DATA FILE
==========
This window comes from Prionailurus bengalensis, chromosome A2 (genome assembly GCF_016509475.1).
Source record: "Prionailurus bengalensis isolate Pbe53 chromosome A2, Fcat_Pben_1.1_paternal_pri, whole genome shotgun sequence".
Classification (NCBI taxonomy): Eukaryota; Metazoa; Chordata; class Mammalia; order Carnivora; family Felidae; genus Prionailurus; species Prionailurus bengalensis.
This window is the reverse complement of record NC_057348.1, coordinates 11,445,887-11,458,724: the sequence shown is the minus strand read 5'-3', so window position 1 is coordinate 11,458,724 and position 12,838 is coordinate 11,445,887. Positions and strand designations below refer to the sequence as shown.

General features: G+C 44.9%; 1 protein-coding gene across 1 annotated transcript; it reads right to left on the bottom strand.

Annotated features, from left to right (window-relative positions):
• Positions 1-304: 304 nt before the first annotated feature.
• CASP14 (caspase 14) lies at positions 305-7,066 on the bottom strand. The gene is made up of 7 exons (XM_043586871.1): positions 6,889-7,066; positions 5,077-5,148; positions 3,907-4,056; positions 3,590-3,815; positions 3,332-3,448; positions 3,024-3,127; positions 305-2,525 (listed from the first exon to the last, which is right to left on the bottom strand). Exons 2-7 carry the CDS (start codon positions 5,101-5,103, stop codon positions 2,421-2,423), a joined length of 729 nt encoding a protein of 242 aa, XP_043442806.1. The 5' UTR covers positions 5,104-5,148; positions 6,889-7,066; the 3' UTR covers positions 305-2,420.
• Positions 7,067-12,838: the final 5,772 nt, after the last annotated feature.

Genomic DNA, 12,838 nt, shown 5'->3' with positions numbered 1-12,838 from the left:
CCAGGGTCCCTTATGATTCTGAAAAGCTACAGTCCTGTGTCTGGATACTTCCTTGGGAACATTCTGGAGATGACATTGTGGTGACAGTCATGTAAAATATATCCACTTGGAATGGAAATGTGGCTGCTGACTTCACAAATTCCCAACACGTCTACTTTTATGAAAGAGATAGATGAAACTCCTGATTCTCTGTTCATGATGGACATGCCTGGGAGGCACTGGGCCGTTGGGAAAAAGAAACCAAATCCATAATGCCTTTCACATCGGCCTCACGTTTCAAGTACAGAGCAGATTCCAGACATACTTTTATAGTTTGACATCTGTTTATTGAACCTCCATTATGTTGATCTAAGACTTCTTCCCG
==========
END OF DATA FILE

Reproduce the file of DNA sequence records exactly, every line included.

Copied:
This window comes from Prionailurus bengalensis, chromosome A2 (genome assembly GCF_016509475.1).
Source record: "Prionailurus bengalensis isolate Pbe53 chromosome A2, Fcat_Pben_1.1_paternal_pri, whole genome shotgun sequence".
Classification (NCBI taxonomy): Eukaryota; Metazoa; Chordata; class Mammalia; order Carnivora; family Felidae; genus Prionailurus; species Prionailurus bengalensis.
This window is the reverse complement of record NC_057348.1, coordinates 11,445,887-11,458,724: the sequence shown is the minus strand read 5'-3', so window position 1 is coordinate 11,458,724 and position 12,838 is coordinate 11,445,887. Positions and strand designations below refer to the sequence as shown.

General features: G+C 44.9%; 1 protein-coding gene across 1 annotated transcript; it reads right to left on the bottom strand.

Annotated features, from left to right (window-relative positions):
• Positions 1-304: 304 nt before the first annotated feature.
• CASP14 (caspase 14) lies at positions 305-7,066 on the bottom strand. The gene is made up of 7 exons (XM_043586871.1): positions 6,889-7,066; positions 5,077-5,148; positions 3,907-4,056; positions 3,590-3,815; positions 3,332-3,448; positions 3,024-3,127; positions 305-2,525 (listed from the first exon to the last, which is right to left on the bottom strand). Exons 2-7 carry the CDS (start codon positions 5,101-5,103, stop codon positions 2,421-2,423), a joined length of 729 nt encoding a protein of 242 aa, XP_043442806.1. The 5' UTR covers positions 5,104-5,148; positions 6,889-7,066; the 3' UTR covers positions 305-2,420.
• Positions 7,067-12,838: the final 5,772 nt, after the last annotated feature.

Genomic DNA, 12,838 nt, shown 5'->3' with positions numbered 1-12,838 from the left:
CCAGGGTCCCTTATGATTCTGAAAAGCTACAGTCCTGTGTCTGGATACTTCCTTGGGAACATTCTGGAGATGACATTGTGGTGACAGTCATGTAAAATATATCCACTTGGAATGGAAATGTGGCTGCTGACTTCACAAATTCCCAACACGTCTACTTTTATGAAAGAGATAGATGAAACTCCTGATTCTCTGTTCATGATGGACATGCCTGGGAGGCACTGGGCCGTTGGGAAAAAGAAACCAAATCCATAATGCCTTTCACATCGGCCTCACGTTTCAAGTACAGAGCAGATTCCAGACATACTTTTATAGTTTGACATCTGTTTATTGAACCTCCATTATGTTGATCTAAGACTTCTTCCCG